You may be able to hit a fast-moving ball, read words and sentences, and observe data on a computer screen without difficulty. But when you have to process information at higher degrees of understanding, you tend to make less sense of what you are seeing.
For example, even if you have 20/20 vision, you may find that after reading for a while, your mind wanders, and you get sleepy, daydream, or become bored. Maybe you can enter data into a computer, but you find that following logical patterns of thought, retreiving sequenced data consistently, or tracking fast-moving objects for long periods of time causes eye fatigue.
People who fall into this category-having good clarity but some difficulty interpreting what they see—tend to be a little farsighted. It’s as if their eyes are designed for far looking. On the other hand, those who wear glasses and contacts for nearsightedness tend to be good readers and excellent students because their eyes are well adapted for reading.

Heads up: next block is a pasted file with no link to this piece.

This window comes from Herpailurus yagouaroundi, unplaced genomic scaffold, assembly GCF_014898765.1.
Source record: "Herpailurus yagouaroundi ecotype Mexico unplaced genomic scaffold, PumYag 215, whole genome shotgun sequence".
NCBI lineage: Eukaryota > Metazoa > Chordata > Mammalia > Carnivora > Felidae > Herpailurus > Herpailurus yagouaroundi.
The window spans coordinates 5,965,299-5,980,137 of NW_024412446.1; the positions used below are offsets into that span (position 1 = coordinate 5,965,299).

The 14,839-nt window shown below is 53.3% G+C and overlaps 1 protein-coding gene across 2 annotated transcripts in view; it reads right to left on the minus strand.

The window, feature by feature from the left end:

All three aspects of vision-fitness decrease over time. It’s as if our eyes run out of gas as we age. Even so, vision-fitness, like body fitness, can be improved. Your eye muscles can be exercised. The nerve connection from the brain to your eyes can be stimulated. Blood flow to your eyes can be increased. The vision-fitness exercises in theses articles will teach you to maximize your vision and to increase your overall feeling of well-being.